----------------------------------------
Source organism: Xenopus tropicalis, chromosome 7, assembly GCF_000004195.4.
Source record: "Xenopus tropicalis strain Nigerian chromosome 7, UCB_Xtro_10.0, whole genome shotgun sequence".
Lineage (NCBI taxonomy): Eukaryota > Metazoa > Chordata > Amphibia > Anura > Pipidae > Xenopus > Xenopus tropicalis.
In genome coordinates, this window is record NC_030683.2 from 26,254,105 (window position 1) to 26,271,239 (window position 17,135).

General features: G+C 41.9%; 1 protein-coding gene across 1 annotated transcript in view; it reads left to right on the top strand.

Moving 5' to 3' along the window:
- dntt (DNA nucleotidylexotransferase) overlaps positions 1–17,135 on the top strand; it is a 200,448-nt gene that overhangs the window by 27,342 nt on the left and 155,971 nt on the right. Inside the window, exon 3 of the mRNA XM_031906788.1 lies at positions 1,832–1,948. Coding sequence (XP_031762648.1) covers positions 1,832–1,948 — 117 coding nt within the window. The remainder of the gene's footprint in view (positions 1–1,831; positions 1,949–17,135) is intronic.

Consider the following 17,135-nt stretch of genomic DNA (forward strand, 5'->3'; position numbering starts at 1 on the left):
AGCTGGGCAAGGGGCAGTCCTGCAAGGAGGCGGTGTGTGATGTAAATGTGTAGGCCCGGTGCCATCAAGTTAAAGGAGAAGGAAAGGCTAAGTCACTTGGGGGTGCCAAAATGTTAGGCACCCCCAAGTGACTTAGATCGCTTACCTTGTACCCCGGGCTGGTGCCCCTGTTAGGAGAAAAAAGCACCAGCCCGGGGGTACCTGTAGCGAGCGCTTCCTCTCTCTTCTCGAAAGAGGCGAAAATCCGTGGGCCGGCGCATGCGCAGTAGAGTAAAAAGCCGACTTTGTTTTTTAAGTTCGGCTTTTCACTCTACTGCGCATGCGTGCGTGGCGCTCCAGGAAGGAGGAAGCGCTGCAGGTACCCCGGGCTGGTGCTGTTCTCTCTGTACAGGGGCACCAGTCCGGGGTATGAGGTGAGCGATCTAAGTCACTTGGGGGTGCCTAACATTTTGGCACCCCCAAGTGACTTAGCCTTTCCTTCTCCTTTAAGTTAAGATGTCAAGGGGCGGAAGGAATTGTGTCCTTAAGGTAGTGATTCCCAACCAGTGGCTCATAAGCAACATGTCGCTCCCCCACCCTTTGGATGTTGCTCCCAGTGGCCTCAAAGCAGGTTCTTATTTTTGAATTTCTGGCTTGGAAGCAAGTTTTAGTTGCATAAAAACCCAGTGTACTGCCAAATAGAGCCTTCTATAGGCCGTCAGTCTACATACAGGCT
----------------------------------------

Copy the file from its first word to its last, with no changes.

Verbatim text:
Source organism: Xenopus tropicalis, chromosome 7, assembly GCF_000004195.4.
Source record: "Xenopus tropicalis strain Nigerian chromosome 7, UCB_Xtro_10.0, whole genome shotgun sequence".
Lineage (NCBI taxonomy): Eukaryota > Metazoa > Chordata > Amphibia > Anura > Pipidae > Xenopus > Xenopus tropicalis.
In genome coordinates, this window is record NC_030683.2 from 26,254,105 (window position 1) to 26,271,239 (window position 17,135).

General features: G+C 41.9%; 1 protein-coding gene across 1 annotated transcript in view; it reads left to right on the top strand.

Moving 5' to 3' along the window:
- dntt (DNA nucleotidylexotransferase) overlaps positions 1–17,135 on the top strand; it is a 200,448-nt gene that overhangs the window by 27,342 nt on the left and 155,971 nt on the right. Inside the window, exon 3 of the mRNA XM_031906788.1 lies at positions 1,832–1,948. Coding sequence (XP_031762648.1) covers positions 1,832–1,948 — 117 coding nt within the window. The remainder of the gene's footprint in view (positions 1–1,831; positions 1,949–17,135) is intronic.

Consider the following 17,135-nt stretch of genomic DNA (forward strand, 5'->3'; position numbering starts at 1 on the left):
AGCTGGGCAAGGGGCAGTCCTGCAAGGAGGCGGTGTGTGATGTAAATGTGTAGGCCCGGTGCCATCAAGTTAAAGGAGAAGGAAAGGCTAAGTCACTTGGGGGTGCCAAAATGTTAGGCACCCCCAAGTGACTTAGATCGCTTACCTTGTACCCCGGGCTGGTGCCCCTGTTAGGAGAAAAAAGCACCAGCCCGGGGGTACCTGTAGCGAGCGCTTCCTCTCTCTTCTCGAAAGAGGCGAAAATCCGTGGGCCGGCGCATGCGCAGTAGAGTAAAAAGCCGACTTTGTTTTTTAAGTTCGGCTTTTCACTCTACTGCGCATGCGTGCGTGGCGCTCCAGGAAGGAGGAAGCGCTGCAGGTACCCCGGGCTGGTGCTGTTCTCTCTGTACAGGGGCACCAGTCCGGGGTATGAGGTGAGCGATCTAAGTCACTTGGGGGTGCCTAACATTTTGGCACCCCCAAGTGACTTAGCCTTTCCTTCTCCTTTAAGTTAAGATGTCAAGGGGCGGAAGGAATTGTGTCCTTAAGGTAGTGATTCCCAACCAGTGGCTCATAAGCAACATGTCGCTCCCCCACCCTTTGGATGTTGCTCCCAGTGGCCTCAAAGCAGGTTCTTATTTTTGAATTTCTGGCTTGGAAGCAAGTTTTAGTTGCATAAAAACCCAGTGTACTGCCAAATAGAGCCTTCTATAGGCCGTCAGTCTACATACAGGCT